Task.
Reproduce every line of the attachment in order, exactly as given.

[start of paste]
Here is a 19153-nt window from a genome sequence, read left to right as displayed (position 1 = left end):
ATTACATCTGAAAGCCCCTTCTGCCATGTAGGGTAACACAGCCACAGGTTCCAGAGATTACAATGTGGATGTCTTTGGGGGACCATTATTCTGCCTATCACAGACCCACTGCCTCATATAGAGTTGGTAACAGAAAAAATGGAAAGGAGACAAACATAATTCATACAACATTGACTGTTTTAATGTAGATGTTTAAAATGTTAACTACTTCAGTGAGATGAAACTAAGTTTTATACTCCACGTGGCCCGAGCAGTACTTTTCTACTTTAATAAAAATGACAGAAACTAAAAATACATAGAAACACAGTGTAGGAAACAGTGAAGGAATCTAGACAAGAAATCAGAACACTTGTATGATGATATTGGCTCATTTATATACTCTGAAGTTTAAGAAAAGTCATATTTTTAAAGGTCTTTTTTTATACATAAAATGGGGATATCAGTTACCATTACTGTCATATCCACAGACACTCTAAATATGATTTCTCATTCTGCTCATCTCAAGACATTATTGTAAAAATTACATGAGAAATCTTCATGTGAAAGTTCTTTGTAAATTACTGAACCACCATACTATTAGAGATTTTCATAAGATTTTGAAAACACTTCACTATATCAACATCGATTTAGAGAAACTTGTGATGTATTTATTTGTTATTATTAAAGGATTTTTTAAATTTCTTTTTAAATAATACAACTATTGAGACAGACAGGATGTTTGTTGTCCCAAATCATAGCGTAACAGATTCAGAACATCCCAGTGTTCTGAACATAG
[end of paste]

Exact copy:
Here is a 19153-nt window from a genome sequence, read left to right as displayed (position 1 = left end):
ATTACATCTGAAAGCCCCTTCTGCCATGTAGGGTAACACAGCCACAGGTTCCAGAGATTACAATGTGGATGTCTTTGGGGGACCATTATTCTGCCTATCACAGACCCACTGCCTCATATAGAGTTGGTAACAGAAAAAATGGAAAGGAGACAAACATAATTCATACAACATTGACTGTTTTAATGTAGATGTTTAAAATGTTAACTACTTCAGTGAGATGAAACTAAGTTTTATACTCCACGTGGCCCGAGCAGTACTTTTCTACTTTAATAAAAATGACAGAAACTAAAAATACATAGAAACACAGTGTAGGAAACAGTGAAGGAATCTAGACAAGAAATCAGAACACTTGTATGATGATATTGGCTCATTTATATACTCTGAAGTTTAAGAAAAGTCATATTTTTAAAGGTCTTTTTTTATACATAAAATGGGGATATCAGTTACCATTACTGTCATATCCACAGACACTCTAAATATGATTTCTCATTCTGCTCATCTCAAGACATTATTGTAAAAATTACATGAGAAATCTTCATGTGAAAGTTCTTTGTAAATTACTGAACCACCATACTATTAGAGATTTTCATAAGATTTTGAAAACACTTCACTATATCAACATCGATTTAGAGAAACTTGTGATGTATTTATTTGTTATTATTAAAGGATTTTTTAAATTTCTTTTTAAATAATACAACTATTGAGACAGACAGGATGTTTGTTGTCCCAAATCATAGCGTAACAGATTCAGAACATCCCAGTGTTCTGAACATAG